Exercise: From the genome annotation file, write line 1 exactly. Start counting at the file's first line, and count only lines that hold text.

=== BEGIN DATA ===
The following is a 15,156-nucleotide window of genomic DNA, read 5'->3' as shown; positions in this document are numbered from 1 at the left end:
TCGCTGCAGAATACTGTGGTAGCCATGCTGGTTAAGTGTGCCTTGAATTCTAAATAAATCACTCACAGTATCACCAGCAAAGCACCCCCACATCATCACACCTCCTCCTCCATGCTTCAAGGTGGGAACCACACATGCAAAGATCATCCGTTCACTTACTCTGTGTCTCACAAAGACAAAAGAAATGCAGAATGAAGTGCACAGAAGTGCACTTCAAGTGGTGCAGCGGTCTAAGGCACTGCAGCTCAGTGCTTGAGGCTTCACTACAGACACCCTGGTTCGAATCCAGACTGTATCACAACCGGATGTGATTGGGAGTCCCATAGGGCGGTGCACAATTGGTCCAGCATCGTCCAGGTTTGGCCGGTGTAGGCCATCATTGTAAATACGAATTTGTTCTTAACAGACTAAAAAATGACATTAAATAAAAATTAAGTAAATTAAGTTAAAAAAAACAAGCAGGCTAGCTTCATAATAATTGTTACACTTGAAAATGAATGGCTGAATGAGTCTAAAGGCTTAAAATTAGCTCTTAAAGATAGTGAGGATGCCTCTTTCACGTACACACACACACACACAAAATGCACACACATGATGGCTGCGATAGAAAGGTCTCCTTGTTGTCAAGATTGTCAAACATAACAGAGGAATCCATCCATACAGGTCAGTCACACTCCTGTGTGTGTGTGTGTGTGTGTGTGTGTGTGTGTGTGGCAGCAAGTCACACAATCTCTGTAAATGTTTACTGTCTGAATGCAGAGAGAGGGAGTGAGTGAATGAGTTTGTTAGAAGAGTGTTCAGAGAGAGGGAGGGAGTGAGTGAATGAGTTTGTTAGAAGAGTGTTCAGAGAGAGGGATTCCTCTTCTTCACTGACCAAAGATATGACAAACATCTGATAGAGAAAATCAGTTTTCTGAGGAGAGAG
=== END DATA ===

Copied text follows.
The following is a 15,156-nucleotide window of genomic DNA, read 5'->3' as shown; positions in this document are numbered from 1 at the left end: